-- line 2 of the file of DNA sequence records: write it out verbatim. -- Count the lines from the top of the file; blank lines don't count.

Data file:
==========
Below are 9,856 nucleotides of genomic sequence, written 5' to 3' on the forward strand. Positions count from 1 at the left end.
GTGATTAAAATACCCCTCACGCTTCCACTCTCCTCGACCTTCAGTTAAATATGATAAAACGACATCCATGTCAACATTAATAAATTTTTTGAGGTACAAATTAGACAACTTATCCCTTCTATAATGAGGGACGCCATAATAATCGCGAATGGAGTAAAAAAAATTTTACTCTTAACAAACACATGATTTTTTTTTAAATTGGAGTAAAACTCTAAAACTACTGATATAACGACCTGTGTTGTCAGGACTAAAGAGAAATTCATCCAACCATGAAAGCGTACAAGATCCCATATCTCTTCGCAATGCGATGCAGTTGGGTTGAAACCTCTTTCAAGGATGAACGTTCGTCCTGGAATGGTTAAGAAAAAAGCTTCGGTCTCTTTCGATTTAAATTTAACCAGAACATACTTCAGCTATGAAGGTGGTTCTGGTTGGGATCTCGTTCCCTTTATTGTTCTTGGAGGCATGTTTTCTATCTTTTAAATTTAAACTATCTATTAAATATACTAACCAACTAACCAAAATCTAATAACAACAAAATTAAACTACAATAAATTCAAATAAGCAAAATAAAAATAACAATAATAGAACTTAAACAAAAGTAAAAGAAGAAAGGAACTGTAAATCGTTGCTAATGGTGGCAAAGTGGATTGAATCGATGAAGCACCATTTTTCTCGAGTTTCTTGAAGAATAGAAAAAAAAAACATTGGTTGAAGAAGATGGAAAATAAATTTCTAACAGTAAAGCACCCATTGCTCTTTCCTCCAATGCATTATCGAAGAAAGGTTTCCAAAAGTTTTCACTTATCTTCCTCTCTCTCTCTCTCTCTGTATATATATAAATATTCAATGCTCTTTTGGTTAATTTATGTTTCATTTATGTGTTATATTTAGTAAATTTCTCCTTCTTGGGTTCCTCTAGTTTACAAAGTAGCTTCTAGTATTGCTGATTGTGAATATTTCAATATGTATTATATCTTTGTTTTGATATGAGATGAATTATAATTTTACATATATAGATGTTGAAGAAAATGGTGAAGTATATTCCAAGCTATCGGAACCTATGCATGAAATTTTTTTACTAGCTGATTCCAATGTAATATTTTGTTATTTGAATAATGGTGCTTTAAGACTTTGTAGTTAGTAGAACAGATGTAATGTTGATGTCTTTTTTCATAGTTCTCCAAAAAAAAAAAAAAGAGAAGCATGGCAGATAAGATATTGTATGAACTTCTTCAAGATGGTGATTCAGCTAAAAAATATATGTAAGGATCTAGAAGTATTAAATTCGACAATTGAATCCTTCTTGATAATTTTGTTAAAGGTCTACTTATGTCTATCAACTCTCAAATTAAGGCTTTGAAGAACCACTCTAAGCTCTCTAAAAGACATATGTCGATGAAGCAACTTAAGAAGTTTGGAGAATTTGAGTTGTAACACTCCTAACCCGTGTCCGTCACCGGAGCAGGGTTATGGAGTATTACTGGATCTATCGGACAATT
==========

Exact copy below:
GTGATTAAAATACCCCTCACGCTTCCACTCTCCTCGACCTTCAGTTAAATATGATAAAACGACATCCATGTCAACATTAATAAATTTTTTGAGGTACAAATTAGACAACTTATCCCTTCTATAATGAGGGACGCCATAATAATCGCGAATGGAGTAAAAAAAATTTTACTCTTAACAAACACATGATTTTTTTTTAAATTGGAGTAAAACTCTAAAACTACTGATATAACGACCTGTGTTGTCAGGACTAAAGAGAAATTCATCCAACCATGAAAGCGTACAAGATCCCATATCTCTTCGCAATGCGATGCAGTTGGGTTGAAACCTCTTTCAAGGATGAACGTTCGTCCTGGAATGGTTAAGAAAAAAGCTTCGGTCTCTTTCGATTTAAATTTAACCAGAACATACTTCAGCTATGAAGGTGGTTCTGGTTGGGATCTCGTTCCCTTTATTGTTCTTGGAGGCATGTTTTCTATCTTTTAAATTTAAACTATCTATTAAATATACTAACCAACTAACCAAAATCTAATAACAACAAAATTAAACTACAATAAATTCAAATAAGCAAAATAAAAATAACAATAATAGAACTTAAACAAAAGTAAAAGAAGAAAGGAACTGTAAATCGTTGCTAATGGTGGCAAAGTGGATTGAATCGATGAAGCACCATTTTTCTCGAGTTTCTTGAAGAATAGAAAAAAAAAACATTGGTTGAAGAAGATGGAAAATAAATTTCTAACAGTAAAGCACCCATTGCTCTTTCCTCCAATGCATTATCGAAGAAAGGTTTCCAAAAGTTTTCACTTATCTTCCTCTCTCTCTCTCTCTCTGTATATATATAAATATTCAATGCTCTTTTGGTTAATTTATGTTTCATTTATGTGTTATATTTAGTAAATTTCTCCTTCTTGGGTTCCTCTAGTTTACAAAGTAGCTTCTAGTATTGCTGATTGTGAATATTTCAATATGTATTATATCTTTGTTTTGATATGAGATGAATTATAATTTTACATATATAGATGTTGAAGAAAATGGTGAAGTATATTCCAAGCTATCGGAACCTATGCATGAAATTTTTTTACTAGCTGATTCCAATGTAATATTTTGTTATTTGAATAATGGTGCTTTAAGACTTTGTAGTTAGTAGAACAGATGTAATGTTGATGTCTTTTTTCATAGTTCTCCAAAAAAAAAAAAAAGAGAAGCATGGCAGATAAGATATTGTATGAACTTCTTCAAGATGGTGATTCAGCTAAAAAATATATGTAAGGATCTAGAAGTATTAAATTCGACAATTGAATCCTTCTTGATAATTTTGTTAAAGGTCTACTTATGTCTATCAACTCTCAAATTAAGGCTTTGAAGAACCACTCTAAGCTCTCTAAAAGACATATGTCGATGAAGCAACTTAAGAAGTTTGGAGAATTTGAGTTGTAACACTCCTAACCCGTGTCCGTCACCGGAGCAGGGTTATGGAGTATTACTGGATCTATCGGACAATT